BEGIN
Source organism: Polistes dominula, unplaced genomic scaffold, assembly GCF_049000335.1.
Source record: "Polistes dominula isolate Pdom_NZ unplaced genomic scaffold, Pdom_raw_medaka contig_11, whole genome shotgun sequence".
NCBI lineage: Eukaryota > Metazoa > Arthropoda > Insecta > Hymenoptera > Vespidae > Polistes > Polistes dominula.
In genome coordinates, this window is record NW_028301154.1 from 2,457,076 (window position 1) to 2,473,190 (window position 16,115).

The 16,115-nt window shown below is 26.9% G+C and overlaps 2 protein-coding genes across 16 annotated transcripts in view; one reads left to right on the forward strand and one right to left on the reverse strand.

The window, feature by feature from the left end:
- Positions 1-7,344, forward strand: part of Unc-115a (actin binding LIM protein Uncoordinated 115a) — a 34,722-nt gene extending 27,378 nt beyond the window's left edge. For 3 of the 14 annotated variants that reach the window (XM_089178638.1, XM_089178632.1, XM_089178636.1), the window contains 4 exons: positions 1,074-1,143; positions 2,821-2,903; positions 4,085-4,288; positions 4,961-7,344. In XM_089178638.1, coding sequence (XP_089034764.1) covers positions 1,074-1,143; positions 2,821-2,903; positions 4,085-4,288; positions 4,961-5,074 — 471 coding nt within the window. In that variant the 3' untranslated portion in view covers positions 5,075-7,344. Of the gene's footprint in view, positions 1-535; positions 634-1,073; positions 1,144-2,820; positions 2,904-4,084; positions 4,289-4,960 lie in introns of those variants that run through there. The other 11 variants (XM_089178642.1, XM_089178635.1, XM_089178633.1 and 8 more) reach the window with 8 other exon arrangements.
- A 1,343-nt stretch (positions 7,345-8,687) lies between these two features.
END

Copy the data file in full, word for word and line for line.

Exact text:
Source organism: Polistes dominula, unplaced genomic scaffold, assembly GCF_049000335.1.
Source record: "Polistes dominula isolate Pdom_NZ unplaced genomic scaffold, Pdom_raw_medaka contig_11, whole genome shotgun sequence".
NCBI lineage: Eukaryota > Metazoa > Arthropoda > Insecta > Hymenoptera > Vespidae > Polistes > Polistes dominula.
In genome coordinates, this window is record NW_028301154.1 from 2,457,076 (window position 1) to 2,473,190 (window position 16,115).

The 16,115-nt window shown below is 26.9% G+C and overlaps 2 protein-coding genes across 16 annotated transcripts in view; one reads left to right on the forward strand and one right to left on the reverse strand.

The window, feature by feature from the left end:
- Positions 1-7,344, forward strand: part of Unc-115a (actin binding LIM protein Uncoordinated 115a) — a 34,722-nt gene extending 27,378 nt beyond the window's left edge. For 3 of the 14 annotated variants that reach the window (XM_089178638.1, XM_089178632.1, XM_089178636.1), the window contains 4 exons: positions 1,074-1,143; positions 2,821-2,903; positions 4,085-4,288; positions 4,961-7,344. In XM_089178638.1, coding sequence (XP_089034764.1) covers positions 1,074-1,143; positions 2,821-2,903; positions 4,085-4,288; positions 4,961-5,074 — 471 coding nt within the window. In that variant the 3' untranslated portion in view covers positions 5,075-7,344. Of the gene's footprint in view, positions 1-535; positions 634-1,073; positions 1,144-2,820; positions 2,904-4,084; positions 4,289-4,960 lie in introns of those variants that run through there. The other 11 variants (XM_089178642.1, XM_089178635.1, XM_089178633.1 and 8 more) reach the window with 8 other exon arrangements.
- A 1,343-nt stretch (positions 7,345-8,687) lies between these two features.